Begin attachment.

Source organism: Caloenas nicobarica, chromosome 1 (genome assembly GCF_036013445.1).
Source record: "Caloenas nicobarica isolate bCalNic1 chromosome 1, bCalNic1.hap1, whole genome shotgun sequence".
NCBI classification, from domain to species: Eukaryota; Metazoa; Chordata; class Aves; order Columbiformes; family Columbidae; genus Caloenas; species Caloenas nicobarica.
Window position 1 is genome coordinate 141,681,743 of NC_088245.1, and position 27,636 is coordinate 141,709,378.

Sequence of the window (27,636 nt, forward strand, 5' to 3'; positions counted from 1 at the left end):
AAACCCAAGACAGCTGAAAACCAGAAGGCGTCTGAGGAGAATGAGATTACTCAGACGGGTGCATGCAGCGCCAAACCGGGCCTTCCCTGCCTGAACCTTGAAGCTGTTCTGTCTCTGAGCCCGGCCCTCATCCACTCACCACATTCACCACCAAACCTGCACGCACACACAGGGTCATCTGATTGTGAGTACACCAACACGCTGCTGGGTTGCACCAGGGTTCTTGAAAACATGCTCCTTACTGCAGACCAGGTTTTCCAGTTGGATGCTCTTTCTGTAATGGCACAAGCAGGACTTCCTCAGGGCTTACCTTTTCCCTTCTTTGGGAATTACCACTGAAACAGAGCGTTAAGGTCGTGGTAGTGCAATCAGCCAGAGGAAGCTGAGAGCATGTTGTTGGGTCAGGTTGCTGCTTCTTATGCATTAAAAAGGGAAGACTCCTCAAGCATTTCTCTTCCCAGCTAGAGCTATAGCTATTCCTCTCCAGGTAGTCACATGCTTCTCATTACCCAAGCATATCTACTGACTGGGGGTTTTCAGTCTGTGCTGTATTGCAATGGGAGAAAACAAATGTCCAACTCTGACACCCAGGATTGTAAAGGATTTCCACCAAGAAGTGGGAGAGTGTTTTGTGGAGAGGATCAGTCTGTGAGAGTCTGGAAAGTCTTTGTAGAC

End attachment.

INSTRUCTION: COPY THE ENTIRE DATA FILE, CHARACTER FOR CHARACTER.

Source organism: Caloenas nicobarica, chromosome 1 (genome assembly GCF_036013445.1).
Source record: "Caloenas nicobarica isolate bCalNic1 chromosome 1, bCalNic1.hap1, whole genome shotgun sequence".
NCBI classification, from domain to species: Eukaryota; Metazoa; Chordata; class Aves; order Columbiformes; family Columbidae; genus Caloenas; species Caloenas nicobarica.
Window position 1 is genome coordinate 141,681,743 of NC_088245.1, and position 27,636 is coordinate 141,709,378.

Sequence of the window (27,636 nt, forward strand, 5' to 3'; positions counted from 1 at the left end):
AAACCCAAGACAGCTGAAAACCAGAAGGCGTCTGAGGAGAATGAGATTACTCAGACGGGTGCATGCAGCGCCAAACCGGGCCTTCCCTGCCTGAACCTTGAAGCTGTTCTGTCTCTGAGCCCGGCCCTCATCCACTCACCACATTCACCACCAAACCTGCACGCACACACAGGGTCATCTGATTGTGAGTACACCAACACGCTGCTGGGTTGCACCAGGGTTCTTGAAAACATGCTCCTTACTGCAGACCAGGTTTTCCAGTTGGATGCTCTTTCTGTAATGGCACAAGCAGGACTTCCTCAGGGCTTACCTTTTCCCTTCTTTGGGAATTACCACTGAAACAGAGCGTTAAGGTCGTGGTAGTGCAATCAGCCAGAGGAAGCTGAGAGCATGTTGTTGGGTCAGGTTGCTGCTTCTTATGCATTAAAAAGGGAAGACTCCTCAAGCATTTCTCTTCCCAGCTAGAGCTATAGCTATTCCTCTCCAGGTAGTCACATGCTTCTCATTACCCAAGCATATCTACTGACTGGGGGTTTTCAGTCTGTGCTGTATTGCAATGGGAGAAAACAAATGTCCAACTCTGACACCCAGGATTGTAAAGGATTTCCACCAAGAAGTGGGAGAGTGTTTTGTGGAGAGGATCAGTCTGTGAGAGTCTGGAAAGTCTTTGTAGAC